Related Links & Information
Provided below are links to local hurricane guides and weather sites which will aide in preparing you for hurricane season. If a storm is currently threatening your area, please be sure to prepare for the storm, heed warning and watches as well as specific information related to potential impacts of the storm.
- Red Cross - Hurricane Safety
- Hurricane Survival Guide
- National Hurricane Center
- National Weather Service Watch, Warning Advisory
- Past Hurricanes
- Saffir-Simpson Scale
- 2017 Hurricane Names
- NOAA Infared Hurricane Loop
- State Volunteer and Donations Hotline 1-800-FL-HELP1 (1-800-354-3571)
- Salvation Army Donation Helpline 1-800-996-2769
- American Red Cross 1-800-HELP-NOW (1-800-435-7669)
- State of Florida Emergency Information 24-hour hotline (FEIL) 1-800-342-3557
- FEMA (Federal Emergency Management Agency) Registration 1-800-621-FEMA(3362)
- TTY: 1-800-462-7585
- Elder Affairs 1-800-96-ELDER (1-800-963-5337)
- Department of Financial Services Insurance Claim Hotline 1-877-MY-FL-CFO (1-877-693-5236)
- Attorney General's Price Gouging Hotline 1-800-646-0444
- Agricultural and Consumer Services Price Gouging Hotline 1-800-HELP-FLA (1-800-435-7352)
- Shelter Information *ARC or 850-402-5656
Ready.Gov/Hurricanes- This page explains what actions to take when you receive a hurricane watch or warning alert from the National Weather Service for your local area. It also provides tips on what to do before, during, and after a hurricane.
AccuWeather Hurricane Center - An expected delay in the onset of El Niño may increase the number of tropical storms and hurricanes to form in the Atlantic during 2017.
Weather.com Hurricane Central - The National Hurricane Center is keeping a close eye on a system that has come off the African Coast.
Cleaning for the World Hurricane Guide- Over the years, Gleaning For The World has responded to nearly every major disaster in America and across the world. From Superstorm Sandy and Hurricane Katrina to Typhoon Haiyan and Nepal Earthquakes, we have been involved in helping suffering families make it through their hard times by meeting their physical, emotional and spiritual needs. Threats may be physical, emotional, or financial. It is important to plan accordingly for all emergencies to reduce risk and limit damage. The most important component of family and home emergency planning is communication. The whole household needs to be involved in the planning process so that in the event of an emergency, each individual is able to respond quickly and appropriately.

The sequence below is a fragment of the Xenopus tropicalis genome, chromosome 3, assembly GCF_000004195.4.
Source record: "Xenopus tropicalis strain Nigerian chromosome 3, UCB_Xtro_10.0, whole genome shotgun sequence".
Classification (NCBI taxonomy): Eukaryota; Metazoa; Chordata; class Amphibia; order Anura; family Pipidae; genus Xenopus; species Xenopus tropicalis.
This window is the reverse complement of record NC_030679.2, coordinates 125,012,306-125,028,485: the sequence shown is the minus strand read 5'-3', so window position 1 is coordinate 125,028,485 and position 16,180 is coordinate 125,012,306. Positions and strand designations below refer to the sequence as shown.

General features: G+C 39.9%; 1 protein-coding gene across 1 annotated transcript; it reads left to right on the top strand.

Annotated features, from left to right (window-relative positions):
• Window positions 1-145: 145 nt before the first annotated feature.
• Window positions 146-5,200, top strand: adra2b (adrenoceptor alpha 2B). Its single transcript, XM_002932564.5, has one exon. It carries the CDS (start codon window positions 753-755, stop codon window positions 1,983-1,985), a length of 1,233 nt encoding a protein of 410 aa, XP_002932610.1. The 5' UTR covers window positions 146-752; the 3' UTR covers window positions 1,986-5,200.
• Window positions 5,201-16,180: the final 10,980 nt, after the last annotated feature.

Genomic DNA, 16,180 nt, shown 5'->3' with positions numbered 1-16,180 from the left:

National Geographic Hurricane Facts- Hurricanes are giant, spiraling tropical storms that can pack wind speeds of over 160 miles (257 kilometers) an hour and unleash more than 2.4 trillion gallons (9 trillion liters) of rain a day. These same tropical storms are known as cyclones in the northern Indian Ocean and Bay of Bengal, and as typhoons in the western Pacific Ocean.
Weather Wiz Kids Hurricanes- A hurricane is a huge storm! It can be up to 600 miles across and have strong winds spiraling inward and upward at speeds of 75 to 200 mph. Each hurricane usually lasts for over a week, moving 10-20 miles per hour over the open ocean.
Weather Bug Hurricane Tracking Map - Interactive tracking map.
USGS Hurricane Information - Hurricanes bring destructive winds, storm surge, torrential rain, flooding, and tornadoes. A single storm can wreak havoc on coastal and inland communities and on natural areas over thousands of square miles. In 2005, Hurricanes Katrina, Rita, and Wilma demonstrated the devastation that hurricanes can inflict and the importance of hurricane hazards research and preparedness.
Weather Underground - Active Tropical Storm Advisories
United Way Hurricane Resource Center- Helpful information on how to get ready for hurricane season.